THURROCK parents and carers are being asked to keep an eye on their little ones if they have asthma.
One in 11 children has asthma and it is the most common long-term medical condition with children under the age of five accounting for the highest number of attendances to A&E. In reality a child is admitted to hospital every 20 minutes because of an asthma attack.
Cold weather is a major trigger for asthma symptoms. But a few simple precautions can help to avoid a child being admitted to hospital.
Dr Vaiyapuri Raja from NHS Clinical Commissioning Group (CCG), said: “Hospital admissions for asthma traditionally peak during periods of particularly cold weather.
This can also be due to breathing cold air into the lungs which can in turn trigger asthma.
“Risks also increase as children with asthma pick up colds and flu which circulate more during the winter months.
“Another reason is that during the colder weather, many of us stay indoors, which makes us susceptible to inhaling house asthma triggers like mould, pet dander, house mites and open fires. Following this, when they step outdoors, an attack could be triggered.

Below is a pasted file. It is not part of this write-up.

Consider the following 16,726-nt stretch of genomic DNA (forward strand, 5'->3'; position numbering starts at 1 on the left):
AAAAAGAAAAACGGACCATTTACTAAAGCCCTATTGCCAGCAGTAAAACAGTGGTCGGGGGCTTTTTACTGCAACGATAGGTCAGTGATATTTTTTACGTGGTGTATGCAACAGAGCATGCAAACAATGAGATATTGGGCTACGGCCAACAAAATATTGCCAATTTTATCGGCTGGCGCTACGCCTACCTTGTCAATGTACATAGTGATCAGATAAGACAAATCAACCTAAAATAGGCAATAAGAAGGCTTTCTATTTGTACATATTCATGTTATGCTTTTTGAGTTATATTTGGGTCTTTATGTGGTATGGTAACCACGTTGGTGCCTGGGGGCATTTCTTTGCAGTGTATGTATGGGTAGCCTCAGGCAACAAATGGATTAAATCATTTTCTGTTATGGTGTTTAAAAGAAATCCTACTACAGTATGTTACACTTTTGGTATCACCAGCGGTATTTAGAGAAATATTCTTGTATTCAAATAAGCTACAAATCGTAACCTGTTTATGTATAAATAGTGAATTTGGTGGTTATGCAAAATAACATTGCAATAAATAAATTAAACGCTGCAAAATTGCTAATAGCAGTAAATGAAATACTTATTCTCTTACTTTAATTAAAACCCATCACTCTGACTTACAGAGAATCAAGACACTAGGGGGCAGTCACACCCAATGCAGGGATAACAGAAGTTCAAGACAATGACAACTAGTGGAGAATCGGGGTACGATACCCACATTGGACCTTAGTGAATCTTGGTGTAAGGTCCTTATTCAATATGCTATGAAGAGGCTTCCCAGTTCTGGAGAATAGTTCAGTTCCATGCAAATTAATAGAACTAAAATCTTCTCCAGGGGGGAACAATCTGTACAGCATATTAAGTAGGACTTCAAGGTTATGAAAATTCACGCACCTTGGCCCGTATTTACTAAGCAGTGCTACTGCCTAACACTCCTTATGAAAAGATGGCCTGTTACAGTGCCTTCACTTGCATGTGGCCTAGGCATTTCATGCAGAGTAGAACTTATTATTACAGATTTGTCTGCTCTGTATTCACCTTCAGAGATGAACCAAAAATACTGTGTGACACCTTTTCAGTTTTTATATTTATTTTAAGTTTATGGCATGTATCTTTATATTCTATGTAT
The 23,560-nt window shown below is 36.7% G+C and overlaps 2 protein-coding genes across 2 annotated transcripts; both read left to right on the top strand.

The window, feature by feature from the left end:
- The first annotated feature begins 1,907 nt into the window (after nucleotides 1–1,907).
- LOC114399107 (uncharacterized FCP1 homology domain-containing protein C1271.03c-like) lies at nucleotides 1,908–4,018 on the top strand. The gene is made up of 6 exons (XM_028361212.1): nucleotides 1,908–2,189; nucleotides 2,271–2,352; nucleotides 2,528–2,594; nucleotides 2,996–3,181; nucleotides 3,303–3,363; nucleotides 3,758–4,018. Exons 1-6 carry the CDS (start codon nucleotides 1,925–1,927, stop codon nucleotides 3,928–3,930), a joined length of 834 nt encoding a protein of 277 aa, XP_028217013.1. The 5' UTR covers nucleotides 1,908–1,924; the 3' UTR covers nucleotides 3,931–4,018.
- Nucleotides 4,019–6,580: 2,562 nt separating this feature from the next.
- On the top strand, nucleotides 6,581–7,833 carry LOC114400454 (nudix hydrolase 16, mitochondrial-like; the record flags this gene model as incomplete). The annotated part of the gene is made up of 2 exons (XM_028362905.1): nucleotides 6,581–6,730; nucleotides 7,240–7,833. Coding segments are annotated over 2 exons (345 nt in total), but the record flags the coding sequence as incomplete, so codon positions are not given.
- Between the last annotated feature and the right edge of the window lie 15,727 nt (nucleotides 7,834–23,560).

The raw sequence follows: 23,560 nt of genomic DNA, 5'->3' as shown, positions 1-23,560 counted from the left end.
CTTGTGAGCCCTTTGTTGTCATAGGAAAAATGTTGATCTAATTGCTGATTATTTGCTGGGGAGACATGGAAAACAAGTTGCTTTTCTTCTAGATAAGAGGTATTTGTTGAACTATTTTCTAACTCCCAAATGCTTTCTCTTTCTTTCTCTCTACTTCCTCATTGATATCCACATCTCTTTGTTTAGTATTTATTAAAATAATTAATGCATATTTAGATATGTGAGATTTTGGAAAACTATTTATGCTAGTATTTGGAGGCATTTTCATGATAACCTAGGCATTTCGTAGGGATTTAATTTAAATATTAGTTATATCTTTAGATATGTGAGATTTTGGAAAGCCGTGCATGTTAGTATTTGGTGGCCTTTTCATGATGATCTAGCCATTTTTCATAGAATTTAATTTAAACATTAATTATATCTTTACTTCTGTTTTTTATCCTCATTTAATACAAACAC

“Children whose asthma is well-controlled are more likely to be able to withstand the risks of winter and avoid having to spend any time in hospital.”
Tips on keeping asthma under control include making sure your child has a regular asthma review with your doctor or asthma nurse. If prescribed, taking regular preventer medicine is vital. Making sure children wrap up well and wear a scarf loosely over their nose and mouth – this will help to warm up the air before breathing it in and making sure your child has their inhaler with them and that they are using it in the correct way.
There is a raft of support available to parents and carers who want to increase their awareness about asthma. The organisation – Supporting Children’s Health – has produced an Asthma Module aimed at raising awareness of the condition and how to manage it.
Dr Raja continues: “Having a better understanding of the condition and its triggers can help to ensure children with asthma in your care are safe and can get involved in the same activities as any other child without issue or harm.”
To access the Asthma module go to:
If you or your child feels unwell visit your pharmacist or call NHS 111. For more information on staying well this winter visit www.nhs.uk/staywell